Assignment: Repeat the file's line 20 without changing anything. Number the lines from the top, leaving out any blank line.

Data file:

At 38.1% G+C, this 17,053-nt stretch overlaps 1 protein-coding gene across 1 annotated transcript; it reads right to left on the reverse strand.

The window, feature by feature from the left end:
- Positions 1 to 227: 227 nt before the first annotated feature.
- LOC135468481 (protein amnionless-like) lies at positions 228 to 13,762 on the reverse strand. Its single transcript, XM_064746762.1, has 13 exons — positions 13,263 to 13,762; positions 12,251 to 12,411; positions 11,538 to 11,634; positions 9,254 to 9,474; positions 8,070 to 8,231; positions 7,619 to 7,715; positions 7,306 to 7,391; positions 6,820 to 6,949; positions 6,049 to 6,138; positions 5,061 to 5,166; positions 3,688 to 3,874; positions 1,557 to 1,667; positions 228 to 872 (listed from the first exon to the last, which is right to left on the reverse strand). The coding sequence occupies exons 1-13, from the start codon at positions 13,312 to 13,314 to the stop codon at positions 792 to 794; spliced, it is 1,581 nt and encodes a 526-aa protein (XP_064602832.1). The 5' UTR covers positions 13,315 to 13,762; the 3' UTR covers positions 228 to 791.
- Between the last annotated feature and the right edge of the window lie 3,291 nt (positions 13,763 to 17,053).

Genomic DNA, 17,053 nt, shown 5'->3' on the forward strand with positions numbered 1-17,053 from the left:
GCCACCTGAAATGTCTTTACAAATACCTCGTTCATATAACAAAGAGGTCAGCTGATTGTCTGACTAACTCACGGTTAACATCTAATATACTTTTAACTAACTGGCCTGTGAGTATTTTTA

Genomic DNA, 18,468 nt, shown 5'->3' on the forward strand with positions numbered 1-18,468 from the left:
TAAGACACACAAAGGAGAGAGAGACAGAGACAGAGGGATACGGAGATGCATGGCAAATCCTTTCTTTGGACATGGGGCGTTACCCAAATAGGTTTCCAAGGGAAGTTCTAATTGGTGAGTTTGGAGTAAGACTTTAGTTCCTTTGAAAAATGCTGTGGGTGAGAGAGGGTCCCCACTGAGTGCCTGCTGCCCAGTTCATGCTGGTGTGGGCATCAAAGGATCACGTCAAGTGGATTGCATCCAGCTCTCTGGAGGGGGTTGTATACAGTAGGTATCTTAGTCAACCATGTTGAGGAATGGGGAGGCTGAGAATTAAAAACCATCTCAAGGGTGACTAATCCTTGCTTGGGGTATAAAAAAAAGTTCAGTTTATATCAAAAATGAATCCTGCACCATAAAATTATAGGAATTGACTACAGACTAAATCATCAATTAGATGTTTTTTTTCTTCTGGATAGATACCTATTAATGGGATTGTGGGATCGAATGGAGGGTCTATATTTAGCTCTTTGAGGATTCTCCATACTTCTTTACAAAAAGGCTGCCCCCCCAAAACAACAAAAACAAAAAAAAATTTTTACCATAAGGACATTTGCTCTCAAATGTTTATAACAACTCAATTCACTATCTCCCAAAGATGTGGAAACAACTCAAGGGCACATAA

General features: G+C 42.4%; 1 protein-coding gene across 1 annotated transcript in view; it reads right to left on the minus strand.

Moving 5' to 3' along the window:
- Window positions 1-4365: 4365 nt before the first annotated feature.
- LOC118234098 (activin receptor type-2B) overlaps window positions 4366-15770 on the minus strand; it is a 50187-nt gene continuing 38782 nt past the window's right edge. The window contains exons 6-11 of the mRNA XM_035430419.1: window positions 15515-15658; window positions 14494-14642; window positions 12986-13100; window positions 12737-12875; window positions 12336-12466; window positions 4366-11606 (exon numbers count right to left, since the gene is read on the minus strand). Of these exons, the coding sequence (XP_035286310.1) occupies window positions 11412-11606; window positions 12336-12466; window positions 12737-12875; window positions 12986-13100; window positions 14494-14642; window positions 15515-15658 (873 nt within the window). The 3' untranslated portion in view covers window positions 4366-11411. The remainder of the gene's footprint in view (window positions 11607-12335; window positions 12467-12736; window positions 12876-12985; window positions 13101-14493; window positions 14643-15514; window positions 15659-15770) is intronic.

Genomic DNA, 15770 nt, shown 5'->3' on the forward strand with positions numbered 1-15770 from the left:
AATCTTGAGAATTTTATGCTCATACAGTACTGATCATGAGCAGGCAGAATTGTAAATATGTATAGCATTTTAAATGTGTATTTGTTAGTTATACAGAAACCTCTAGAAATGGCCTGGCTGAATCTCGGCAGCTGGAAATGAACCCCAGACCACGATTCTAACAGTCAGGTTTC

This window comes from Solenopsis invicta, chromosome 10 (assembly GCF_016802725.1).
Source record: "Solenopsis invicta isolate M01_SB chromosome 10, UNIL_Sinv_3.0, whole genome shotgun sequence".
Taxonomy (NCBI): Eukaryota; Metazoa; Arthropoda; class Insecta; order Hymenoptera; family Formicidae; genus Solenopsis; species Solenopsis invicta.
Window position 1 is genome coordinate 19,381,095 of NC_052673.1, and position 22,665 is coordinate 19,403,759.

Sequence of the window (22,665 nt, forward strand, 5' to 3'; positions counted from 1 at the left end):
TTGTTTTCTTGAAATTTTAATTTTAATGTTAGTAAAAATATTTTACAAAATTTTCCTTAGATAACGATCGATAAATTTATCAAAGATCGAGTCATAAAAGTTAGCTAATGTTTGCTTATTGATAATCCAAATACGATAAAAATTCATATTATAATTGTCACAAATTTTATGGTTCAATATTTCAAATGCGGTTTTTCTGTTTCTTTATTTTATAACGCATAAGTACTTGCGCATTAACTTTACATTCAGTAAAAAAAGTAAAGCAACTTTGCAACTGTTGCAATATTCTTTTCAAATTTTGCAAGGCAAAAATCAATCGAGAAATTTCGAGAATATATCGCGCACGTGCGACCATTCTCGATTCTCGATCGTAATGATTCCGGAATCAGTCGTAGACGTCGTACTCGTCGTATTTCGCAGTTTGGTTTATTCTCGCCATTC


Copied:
Sequence of the window (22,665 nt, forward strand, 5' to 3'; positions counted from 1 at the left end):